Numerous fish species can be found in the nekton fauna of estuarine ecosystems (Day et al., 1989) and included in this fauna are the non-estuarine dependent marine migrants, such as certain members of the Sparidae (commonly referred to as sea bream) (Blaber, 1997). A number of sparid species have been demonstrated capable of adapting to low salinity environments (Woo and Wu, 1982; Wu and Woo, 1983; Mancera et al., 1993; Woo and Kelly, 1995; Kelly et al., 1999) and as marine migrants in estuarine ecosystems, silver sea bream (Sparus sarba) can experience low salinity conditions as both juveniles and adults. The present study addressed key elements involved in the adaptation of S. sarba to a low salinity environment of 6‰. More specifically, the morphology and presence of the branchial CC were investigated along with the response of gill and kidney tissue in order to gain further insight into the adaptive response of a marine teleost to low salinity exposure.


Culture conditions

Silver sea bream (S. sarba) (52.3g ± 2.3g) were obtained from a local fish farm and held in recirculating seawater systems in The Marine Science Laboratory, The Chinese University of Hong Kong. Three days prior to starting the experiment, fish were taken from stock tanks and placed in 1000 l experimental tanks. The experimental tanks contained recirculating filtration systems and water temperature ranged between 22–24°C. All the tanks were located outdoors and received a natural photoperiod (11 hr L:13 hr D). Fish were fed ad libitum once daily with diets formulated according to Woo and Kelly (1995). Under these conditions fish were cultured for either (1) 21 days in seawater (33‰), (2) 21 days, the final 5 days of which were in a salinity of 6‰ or (3) 21 days in 6‰. The salinity of seawater in 6‰-treated groups (2) and (3) was gradually reduced (≈8‰/day) using aged tap water until a final experimental salinity of 6‰ was reached.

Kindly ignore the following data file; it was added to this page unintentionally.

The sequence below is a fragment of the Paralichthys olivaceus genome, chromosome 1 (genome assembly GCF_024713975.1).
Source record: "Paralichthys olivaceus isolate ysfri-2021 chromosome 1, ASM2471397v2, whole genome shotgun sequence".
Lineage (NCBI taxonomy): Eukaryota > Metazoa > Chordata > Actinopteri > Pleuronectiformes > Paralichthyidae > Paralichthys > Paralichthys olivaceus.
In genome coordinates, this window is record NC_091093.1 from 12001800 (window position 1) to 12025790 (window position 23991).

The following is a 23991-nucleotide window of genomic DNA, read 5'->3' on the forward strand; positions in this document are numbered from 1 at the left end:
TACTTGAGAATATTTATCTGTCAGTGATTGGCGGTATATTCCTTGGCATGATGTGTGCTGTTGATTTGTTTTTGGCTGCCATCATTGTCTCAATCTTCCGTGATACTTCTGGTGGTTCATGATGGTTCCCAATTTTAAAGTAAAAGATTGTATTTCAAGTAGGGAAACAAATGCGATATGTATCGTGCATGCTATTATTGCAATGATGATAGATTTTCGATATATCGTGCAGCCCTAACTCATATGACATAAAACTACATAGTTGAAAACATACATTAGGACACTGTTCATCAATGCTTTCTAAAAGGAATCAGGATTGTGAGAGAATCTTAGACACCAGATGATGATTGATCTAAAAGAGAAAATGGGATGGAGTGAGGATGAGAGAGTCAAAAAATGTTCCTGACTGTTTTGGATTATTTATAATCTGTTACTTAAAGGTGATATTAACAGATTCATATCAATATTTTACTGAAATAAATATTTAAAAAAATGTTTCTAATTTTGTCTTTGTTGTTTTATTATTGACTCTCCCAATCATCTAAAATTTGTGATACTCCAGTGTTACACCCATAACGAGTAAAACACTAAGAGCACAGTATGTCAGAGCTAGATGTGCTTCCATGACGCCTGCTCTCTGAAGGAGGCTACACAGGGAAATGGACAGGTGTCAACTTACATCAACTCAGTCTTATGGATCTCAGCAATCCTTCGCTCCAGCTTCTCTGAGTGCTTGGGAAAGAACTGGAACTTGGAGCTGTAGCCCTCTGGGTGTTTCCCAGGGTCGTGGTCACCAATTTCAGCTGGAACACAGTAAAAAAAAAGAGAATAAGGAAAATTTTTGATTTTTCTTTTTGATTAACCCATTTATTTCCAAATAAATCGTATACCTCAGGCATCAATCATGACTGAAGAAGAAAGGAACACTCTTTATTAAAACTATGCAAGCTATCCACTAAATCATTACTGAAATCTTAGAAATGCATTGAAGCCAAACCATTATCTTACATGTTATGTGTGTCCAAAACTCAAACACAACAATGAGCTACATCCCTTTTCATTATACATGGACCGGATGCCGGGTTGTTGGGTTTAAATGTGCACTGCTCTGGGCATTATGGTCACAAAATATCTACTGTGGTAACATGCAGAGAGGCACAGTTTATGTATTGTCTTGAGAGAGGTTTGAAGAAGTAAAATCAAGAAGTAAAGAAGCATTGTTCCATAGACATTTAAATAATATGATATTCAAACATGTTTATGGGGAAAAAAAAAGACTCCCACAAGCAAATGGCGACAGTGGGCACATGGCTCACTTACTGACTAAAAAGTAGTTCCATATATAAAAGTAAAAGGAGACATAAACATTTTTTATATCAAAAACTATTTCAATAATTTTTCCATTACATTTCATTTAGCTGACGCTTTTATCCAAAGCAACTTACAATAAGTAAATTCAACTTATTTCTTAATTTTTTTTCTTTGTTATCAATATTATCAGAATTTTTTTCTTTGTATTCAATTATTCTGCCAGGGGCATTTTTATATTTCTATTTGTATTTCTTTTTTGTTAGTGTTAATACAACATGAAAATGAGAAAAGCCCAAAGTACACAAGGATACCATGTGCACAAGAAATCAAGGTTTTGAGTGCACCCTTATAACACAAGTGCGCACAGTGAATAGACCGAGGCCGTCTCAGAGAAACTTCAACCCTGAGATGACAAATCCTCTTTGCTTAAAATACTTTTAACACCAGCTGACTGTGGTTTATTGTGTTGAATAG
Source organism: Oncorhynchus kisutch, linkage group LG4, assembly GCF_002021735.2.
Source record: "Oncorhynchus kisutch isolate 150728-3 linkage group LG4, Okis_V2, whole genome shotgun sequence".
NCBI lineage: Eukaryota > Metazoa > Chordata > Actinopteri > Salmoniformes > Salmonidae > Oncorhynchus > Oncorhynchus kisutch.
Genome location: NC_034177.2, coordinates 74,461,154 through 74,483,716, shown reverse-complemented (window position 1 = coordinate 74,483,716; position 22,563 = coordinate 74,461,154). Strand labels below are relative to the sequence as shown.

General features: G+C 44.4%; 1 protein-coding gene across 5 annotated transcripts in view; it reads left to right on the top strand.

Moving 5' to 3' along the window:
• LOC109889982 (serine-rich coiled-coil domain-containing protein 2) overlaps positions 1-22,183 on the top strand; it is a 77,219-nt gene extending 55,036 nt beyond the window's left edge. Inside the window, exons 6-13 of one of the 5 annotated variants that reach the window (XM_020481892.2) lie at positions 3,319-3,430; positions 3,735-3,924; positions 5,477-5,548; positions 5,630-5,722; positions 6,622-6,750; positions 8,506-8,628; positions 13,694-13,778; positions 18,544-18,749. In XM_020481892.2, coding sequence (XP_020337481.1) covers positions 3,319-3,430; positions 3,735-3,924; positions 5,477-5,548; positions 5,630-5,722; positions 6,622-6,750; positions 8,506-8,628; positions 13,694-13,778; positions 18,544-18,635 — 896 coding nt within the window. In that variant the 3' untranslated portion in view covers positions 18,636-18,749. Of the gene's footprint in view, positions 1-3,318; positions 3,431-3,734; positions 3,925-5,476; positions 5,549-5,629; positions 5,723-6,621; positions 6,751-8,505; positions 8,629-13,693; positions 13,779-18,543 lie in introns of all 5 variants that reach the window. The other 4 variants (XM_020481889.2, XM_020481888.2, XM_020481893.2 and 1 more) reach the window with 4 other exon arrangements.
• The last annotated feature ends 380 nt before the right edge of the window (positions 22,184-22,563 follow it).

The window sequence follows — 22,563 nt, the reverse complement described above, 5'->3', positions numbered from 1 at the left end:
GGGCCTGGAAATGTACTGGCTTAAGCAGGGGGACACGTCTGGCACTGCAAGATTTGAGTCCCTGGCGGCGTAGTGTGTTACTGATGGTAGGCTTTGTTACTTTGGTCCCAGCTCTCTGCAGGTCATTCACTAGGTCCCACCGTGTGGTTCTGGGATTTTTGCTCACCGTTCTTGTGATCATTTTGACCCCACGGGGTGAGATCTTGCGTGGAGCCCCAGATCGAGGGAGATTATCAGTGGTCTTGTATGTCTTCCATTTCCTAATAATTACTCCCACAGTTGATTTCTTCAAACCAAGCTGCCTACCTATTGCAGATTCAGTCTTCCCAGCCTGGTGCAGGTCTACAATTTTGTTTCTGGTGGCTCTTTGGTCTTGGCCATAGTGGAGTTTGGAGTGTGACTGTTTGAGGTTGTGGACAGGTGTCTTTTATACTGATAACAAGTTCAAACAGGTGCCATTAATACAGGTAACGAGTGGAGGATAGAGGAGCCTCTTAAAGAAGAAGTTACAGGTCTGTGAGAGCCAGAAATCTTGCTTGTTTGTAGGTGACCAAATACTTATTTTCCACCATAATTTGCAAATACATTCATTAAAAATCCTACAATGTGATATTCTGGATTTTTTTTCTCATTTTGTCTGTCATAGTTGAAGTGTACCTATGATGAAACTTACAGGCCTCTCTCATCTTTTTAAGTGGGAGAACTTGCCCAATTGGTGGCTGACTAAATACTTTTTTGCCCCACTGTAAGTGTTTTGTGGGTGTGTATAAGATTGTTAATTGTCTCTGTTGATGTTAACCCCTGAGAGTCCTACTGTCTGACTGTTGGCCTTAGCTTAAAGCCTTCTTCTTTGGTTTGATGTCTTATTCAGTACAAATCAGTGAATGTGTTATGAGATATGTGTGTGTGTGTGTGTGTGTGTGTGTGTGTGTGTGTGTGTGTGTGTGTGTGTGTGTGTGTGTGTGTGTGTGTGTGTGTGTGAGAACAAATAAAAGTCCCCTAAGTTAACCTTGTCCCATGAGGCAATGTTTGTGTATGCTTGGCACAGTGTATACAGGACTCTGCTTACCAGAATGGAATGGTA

Fish were netted from the water and blood was taken via a syringe inserted into the caudal vessels. Fish were then killed by spinal transection. All blood sampling was completed within a period of 2 min. Blood was allowed to clot at room temperature and centrifuged (5, 000g for 5 min) to obtain serum. The body cavity was opened and the kidney removed. A standardized region of the musculature (full flank dorsal to the lateral line) was removed from the fish and all tissues and serum were quick frozen in liquid nitrogen. Tissues and serum were stored at −70°C until further analysis.

Preparation of specimens for electron microscopy

The first branchial arch, on the right hand side of the branchial basket, was removed for scanning electron microscope (SEM) studies, fixed in 5% glutaraldehyde-0.1M phosphate buffer (pH 7.4) at 0–4°C for 2–4 hr. For transmission electron microscope (TEM) studies, the tissue was fixed in 2.5% glutaraldehyde-0.1M phosphate buffer (pH 7.4) at 0–4°C for 2 hr and then post-fixed in 1% osmium tetroxide-0.1 M phosphate buffer (pH 7.4) for 1 hr at room temperature.

Fixed gill filaments were washed twice in 0.1 M phosphate buffer (pH 7.4), cut into pieces ≈ 1 mm3, and dehydrated in a graded ethanol series (50–100%). After dehydration tissues were embedded in spurr resin. Blocks were sectioned using glass knives and an ultramicrotome (Reichert-Jung). Ultrathin sections were stained with uranyl acetate and lead citrate and examined with a transmission electron microscope (Jeol JEM-1200EXII). Analysis of CC mitochondrial area was conducted using photomicrographs of CC cytoplasm taken at 15, 000×mag and computer assisted image analysis (Quantimet 500, Leica). All CCs selected for mitochondrial area analysis were exposed to the external environment at the apical surface.